Balancing Safety and Potential for Impact in Micronutrient Interventions

Author(s):
Andrew J. Baldi
Leila M. Larson
and Sant-Rayn Pasricha

Summary

Almost 300 million children under 5 years are anaemic worldwide [1]. Iron deficiency has traditionally been considered to account for half of these cases. International policy makers recommend universal distribution of iron-based interventions – either iron supplements or iron-containing multiple micronutrient powders to alleviate the burden of anaemia in young children. More recent analyses indicate that the burden of anaemia attributable to iron deficiency is less than originally anticipated.

When considering whether to implement universal iron interventions, it is essential to benefit putative benefits from these advantages with possible risks. Efficacy trials indicate that MNPs reduce the prevalence of anaemia by an average of 34%. Recent effectiveness studies have indicated that the impact of MNPs on anaemia may be even smaller. The key reason for deploying iron interventions in young children to reduce anaemia is to improve child development, well-being and growth. However, few randomised controlled trials of iron interventions have carefully measured these outcomes. Presently, there is inadequate evidence to support the hypothesis that universal iron interventions (either as iron supplements or multiple micronutrient powders) provide benefits on functional child health such as child development [2], growth, or well-being.

Conversely, several important randomised controlled trials have found that when universal iron interventions are given to all children in a population, they might increase the risk of infection, particularly malaria and diarrhoea. Populations with highest burdens of anaemia are the same that harbour high rates of these infections. Concerningly, in malaria endemic regions, iron interventions (either as supplements or micronutrient powders) increased serious adverse events [3]. Iron may exacerbate risk of malaria by producing a reticulocytosis; these young red cells are more susceptible to parasite invasion [4]. The mechanism by which iron increases risk of diarrhoea may be via reprofiling the intestinal microbiome in favour of pathogenic species [5].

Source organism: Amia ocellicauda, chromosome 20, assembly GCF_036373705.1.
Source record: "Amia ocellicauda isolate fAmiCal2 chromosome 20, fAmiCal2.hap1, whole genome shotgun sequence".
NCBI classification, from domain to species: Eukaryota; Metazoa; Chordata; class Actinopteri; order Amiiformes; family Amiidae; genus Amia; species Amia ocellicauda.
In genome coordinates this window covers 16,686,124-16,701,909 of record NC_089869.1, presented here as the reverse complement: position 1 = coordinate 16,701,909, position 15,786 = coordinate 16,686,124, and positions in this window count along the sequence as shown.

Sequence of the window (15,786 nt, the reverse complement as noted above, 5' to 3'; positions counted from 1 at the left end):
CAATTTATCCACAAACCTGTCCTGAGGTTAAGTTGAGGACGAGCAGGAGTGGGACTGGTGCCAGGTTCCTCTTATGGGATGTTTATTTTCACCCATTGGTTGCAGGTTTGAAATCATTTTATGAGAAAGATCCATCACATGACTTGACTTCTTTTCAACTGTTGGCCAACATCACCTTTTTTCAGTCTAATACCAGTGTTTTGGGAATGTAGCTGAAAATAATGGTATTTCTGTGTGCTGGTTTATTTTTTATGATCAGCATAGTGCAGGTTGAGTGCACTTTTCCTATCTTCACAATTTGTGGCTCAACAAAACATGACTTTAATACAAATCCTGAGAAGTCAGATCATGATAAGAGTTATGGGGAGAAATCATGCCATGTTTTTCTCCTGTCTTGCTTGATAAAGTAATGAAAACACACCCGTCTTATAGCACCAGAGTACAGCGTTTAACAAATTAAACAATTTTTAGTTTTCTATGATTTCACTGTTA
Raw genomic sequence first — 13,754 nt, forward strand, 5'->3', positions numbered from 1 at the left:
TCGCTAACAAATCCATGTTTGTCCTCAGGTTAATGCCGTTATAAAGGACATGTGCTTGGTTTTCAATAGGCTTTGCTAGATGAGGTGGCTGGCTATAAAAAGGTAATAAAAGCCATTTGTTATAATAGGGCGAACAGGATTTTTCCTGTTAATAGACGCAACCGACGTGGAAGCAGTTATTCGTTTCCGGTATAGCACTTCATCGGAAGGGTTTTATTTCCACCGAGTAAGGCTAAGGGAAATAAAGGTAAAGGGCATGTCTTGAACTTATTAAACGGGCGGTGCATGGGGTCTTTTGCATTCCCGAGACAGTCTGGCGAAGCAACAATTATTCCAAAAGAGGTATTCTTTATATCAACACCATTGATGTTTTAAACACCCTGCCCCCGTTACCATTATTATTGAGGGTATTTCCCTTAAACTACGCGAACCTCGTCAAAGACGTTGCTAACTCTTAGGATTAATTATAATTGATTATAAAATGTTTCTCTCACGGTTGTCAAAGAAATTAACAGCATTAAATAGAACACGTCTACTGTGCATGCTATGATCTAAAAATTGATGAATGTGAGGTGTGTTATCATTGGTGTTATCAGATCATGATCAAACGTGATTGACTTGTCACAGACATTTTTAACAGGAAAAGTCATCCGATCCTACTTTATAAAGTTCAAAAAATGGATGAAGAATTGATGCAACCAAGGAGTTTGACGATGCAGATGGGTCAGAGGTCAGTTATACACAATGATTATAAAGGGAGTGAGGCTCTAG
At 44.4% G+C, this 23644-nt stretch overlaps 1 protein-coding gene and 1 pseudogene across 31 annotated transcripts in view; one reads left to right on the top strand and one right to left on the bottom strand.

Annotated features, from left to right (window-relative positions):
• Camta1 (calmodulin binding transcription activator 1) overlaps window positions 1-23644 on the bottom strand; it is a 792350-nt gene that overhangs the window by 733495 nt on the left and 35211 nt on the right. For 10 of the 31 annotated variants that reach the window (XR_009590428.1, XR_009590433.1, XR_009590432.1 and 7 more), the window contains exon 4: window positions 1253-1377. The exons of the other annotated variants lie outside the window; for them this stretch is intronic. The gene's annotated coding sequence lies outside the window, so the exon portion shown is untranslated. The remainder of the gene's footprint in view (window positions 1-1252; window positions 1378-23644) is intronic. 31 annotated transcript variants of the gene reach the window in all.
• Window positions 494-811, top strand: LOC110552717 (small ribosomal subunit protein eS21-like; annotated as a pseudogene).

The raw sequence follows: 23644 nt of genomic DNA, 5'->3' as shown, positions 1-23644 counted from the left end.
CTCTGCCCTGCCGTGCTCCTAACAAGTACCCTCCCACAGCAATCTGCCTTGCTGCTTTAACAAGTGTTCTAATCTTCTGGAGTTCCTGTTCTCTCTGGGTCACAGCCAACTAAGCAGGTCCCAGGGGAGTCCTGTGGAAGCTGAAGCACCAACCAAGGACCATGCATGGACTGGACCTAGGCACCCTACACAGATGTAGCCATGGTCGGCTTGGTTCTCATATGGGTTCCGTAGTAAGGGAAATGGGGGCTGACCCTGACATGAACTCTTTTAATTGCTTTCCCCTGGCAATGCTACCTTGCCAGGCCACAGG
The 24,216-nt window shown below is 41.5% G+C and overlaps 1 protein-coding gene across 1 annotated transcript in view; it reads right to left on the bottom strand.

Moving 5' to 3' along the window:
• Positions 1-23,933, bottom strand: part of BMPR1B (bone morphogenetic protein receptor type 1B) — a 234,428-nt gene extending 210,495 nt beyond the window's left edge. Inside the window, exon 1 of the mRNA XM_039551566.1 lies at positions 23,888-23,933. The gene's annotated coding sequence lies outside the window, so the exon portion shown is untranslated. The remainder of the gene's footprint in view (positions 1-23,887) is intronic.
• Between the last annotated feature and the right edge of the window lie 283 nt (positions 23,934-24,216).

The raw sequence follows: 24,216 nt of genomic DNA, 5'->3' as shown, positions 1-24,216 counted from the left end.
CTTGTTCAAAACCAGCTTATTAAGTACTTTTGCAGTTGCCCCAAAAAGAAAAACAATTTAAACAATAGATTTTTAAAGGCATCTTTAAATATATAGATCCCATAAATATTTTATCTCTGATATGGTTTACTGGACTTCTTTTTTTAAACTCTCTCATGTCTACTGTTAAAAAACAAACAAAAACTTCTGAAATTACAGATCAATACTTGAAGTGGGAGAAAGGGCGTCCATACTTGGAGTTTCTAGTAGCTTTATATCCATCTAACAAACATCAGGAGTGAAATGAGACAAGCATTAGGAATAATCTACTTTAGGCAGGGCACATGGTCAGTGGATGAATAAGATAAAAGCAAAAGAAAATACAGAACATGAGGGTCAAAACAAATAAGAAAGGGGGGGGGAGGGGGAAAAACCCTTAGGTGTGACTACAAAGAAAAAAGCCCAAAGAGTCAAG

Nestle Image-Considerations when evaluating the net health impact of universal iron interventions

Fig. 1. Considerations when evaluating the net health impact of universal iron interventions.

Other possible risks of iron interventions have not yet been extensively described. Iron overdose induces marked gastrointestinal and systemic toxicity, and even small doses of iron can be lethal to small children. Universal iron distribution programmes to infants or adults results in large numbers of doses of iron in households across a population and is largely unsupervised. The incidence of iron toxicity in these populations is presently undocumented but should be considered when monitoring programmes. Finally, in some populations, carriage states or subclinical inherited red cell disorders may increase iron absorption from the diet or from supplements. Long-term provision of iron interventions (including fortification) may, in some cases, raise the risk of iron loading.

Identifying whether universal iron interventions provide a net benefit or harm to populations is challenging (Figure 1). Utilising a burden of disease approach, iron deficiency anaemia exerts far fewer disability- adjusted life years worldwide than either malaria or diarrhoea; thus, modest relative reductions in the burden of iron deficiency that come at a cost of small increases in relative burden of malaria or diarrhoea would likely produce a net harm to health. Crucially, the quality of evidence for both iron supplements and MNPs remains very low, with few high-quality trials having been performed, which address crucial outcomes. This situation should improve with 2 large trials in progress in Bangladesh and Malawi that will specifically define the evidence for functional benefits from universal iron interventions (MNPs and iron supplements), enabling these interventions to be compared to each other as well as to placebo for key outcomes including child development, well-being, growth, and haemoglobin and iron status. Until then, implementation of universal iron intervention programmes should be undertaken with caution.

References 

1. WHO. Global Health Observatory, 2017. http://apps.who.int/gho/data/view.main.
ANEMIACHILDRENREGv?lang=en (accessed January 8, 2018).

2. Larson LM, Phiri KS, Pasricha SR: Iron and Cognitive Development: What Is the
Evidence? Ann Nutr Metab. 2017;71(suppl 3):25–38.

3. Zlotkin S, Newton S, Aimone AM, et al: Effect of iron fortification on malaria
incidence in infants and young children in Ghana: a randomized trial. JAMA
2013;310:938–947.

4. Clark MA, Goheen MM, Fulford A, et al: Host iron status and iron supplementation
mediate susceptibility to erythrocytic stage Plasmodium falciparum. Nat Commun
2014;5:4446.

5. Jaeggi T, Kortman GA, Moretti D, et al: Iron fortification adversely affects the gut
microbiome, increases pathogen abundance and induces intestinal inflammation in
Kenyan infants. Gut 2015;64:731–742.